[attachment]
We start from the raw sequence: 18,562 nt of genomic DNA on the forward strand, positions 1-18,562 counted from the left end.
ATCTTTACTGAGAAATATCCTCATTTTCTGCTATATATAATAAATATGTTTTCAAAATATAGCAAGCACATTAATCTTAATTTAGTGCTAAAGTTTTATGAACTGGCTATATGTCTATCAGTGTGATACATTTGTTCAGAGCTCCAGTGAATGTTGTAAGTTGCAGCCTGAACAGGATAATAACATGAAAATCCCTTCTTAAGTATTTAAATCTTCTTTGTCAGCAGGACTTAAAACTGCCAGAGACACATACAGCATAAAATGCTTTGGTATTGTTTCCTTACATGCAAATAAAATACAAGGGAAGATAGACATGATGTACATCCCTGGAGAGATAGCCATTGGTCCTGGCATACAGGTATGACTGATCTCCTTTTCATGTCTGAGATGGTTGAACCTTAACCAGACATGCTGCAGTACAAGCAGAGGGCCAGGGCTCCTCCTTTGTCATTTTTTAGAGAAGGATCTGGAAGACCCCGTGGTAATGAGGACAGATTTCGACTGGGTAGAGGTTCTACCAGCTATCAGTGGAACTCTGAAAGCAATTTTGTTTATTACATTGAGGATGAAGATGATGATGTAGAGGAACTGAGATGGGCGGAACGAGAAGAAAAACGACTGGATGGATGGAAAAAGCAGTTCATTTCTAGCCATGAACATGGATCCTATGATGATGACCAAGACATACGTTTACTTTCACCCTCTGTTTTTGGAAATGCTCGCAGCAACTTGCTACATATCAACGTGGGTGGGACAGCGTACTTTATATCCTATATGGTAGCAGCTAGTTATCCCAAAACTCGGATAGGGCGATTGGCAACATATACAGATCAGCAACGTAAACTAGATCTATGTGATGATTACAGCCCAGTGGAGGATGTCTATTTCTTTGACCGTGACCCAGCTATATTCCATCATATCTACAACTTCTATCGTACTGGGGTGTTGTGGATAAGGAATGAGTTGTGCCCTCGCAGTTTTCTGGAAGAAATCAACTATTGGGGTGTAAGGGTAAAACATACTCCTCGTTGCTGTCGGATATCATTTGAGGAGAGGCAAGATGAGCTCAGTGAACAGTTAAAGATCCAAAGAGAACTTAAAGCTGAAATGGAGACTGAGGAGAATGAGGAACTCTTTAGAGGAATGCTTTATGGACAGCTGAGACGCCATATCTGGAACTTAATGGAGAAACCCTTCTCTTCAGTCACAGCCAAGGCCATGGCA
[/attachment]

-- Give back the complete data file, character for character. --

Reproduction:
We start from the raw sequence: 18,562 nt of genomic DNA on the forward strand, positions 1-18,562 counted from the left end.
ATCTTTACTGAGAAATATCCTCATTTTCTGCTATATATAATAAATATGTTTTCAAAATATAGCAAGCACATTAATCTTAATTTAGTGCTAAAGTTTTATGAACTGGCTATATGTCTATCAGTGTGATACATTTGTTCAGAGCTCCAGTGAATGTTGTAAGTTGCAGCCTGAACAGGATAATAACATGAAAATCCCTTCTTAAGTATTTAAATCTTCTTTGTCAGCAGGACTTAAAACTGCCAGAGACACATACAGCATAAAATGCTTTGGTATTGTTTCCTTACATGCAAATAAAATACAAGGGAAGATAGACATGATGTACATCCCTGGAGAGATAGCCATTGGTCCTGGCATACAGGTATGACTGATCTCCTTTTCATGTCTGAGATGGTTGAACCTTAACCAGACATGCTGCAGTACAAGCAGAGGGCCAGGGCTCCTCCTTTGTCATTTTTTAGAGAAGGATCTGGAAGACCCCGTGGTAATGAGGACAGATTTCGACTGGGTAGAGGTTCTACCAGCTATCAGTGGAACTCTGAAAGCAATTTTGTTTATTACATTGAGGATGAAGATGATGATGTAGAGGAACTGAGATGGGCGGAACGAGAAGAAAAACGACTGGATGGATGGAAAAAGCAGTTCATTTCTAGCCATGAACATGGATCCTATGATGATGACCAAGACATACGTTTACTTTCACCCTCTGTTTTTGGAAATGCTCGCAGCAACTTGCTACATATCAACGTGGGTGGGACAGCGTACTTTATATCCTATATGGTAGCAGCTAGTTATCCCAAAACTCGGATAGGGCGATTGGCAACATATACAGATCAGCAACGTAAACTAGATCTATGTGATGATTACAGCCCAGTGGAGGATGTCTATTTCTTTGACCGTGACCCAGCTATATTCCATCATATCTACAACTTCTATCGTACTGGGGTGTTGTGGATAAGGAATGAGTTGTGCCCTCGCAGTTTTCTGGAAGAAATCAACTATTGGGGTGTAAGGGTAAAACATACTCCTCGTTGCTGTCGGATATCATTTGAGGAGAGGCAAGATGAGCTCAGTGAACAGTTAAAGATCCAAAGAGAACTTAAAGCTGAAATGGAGACTGAGGAGAATGAGGAACTCTTTAGAGGAATGCTTTATGGACAGCTGAGACGCCATATCTGGAACTTAATGGAGAAACCCTTCTCTTCAGTCACAGCCAAGGCCATGGCA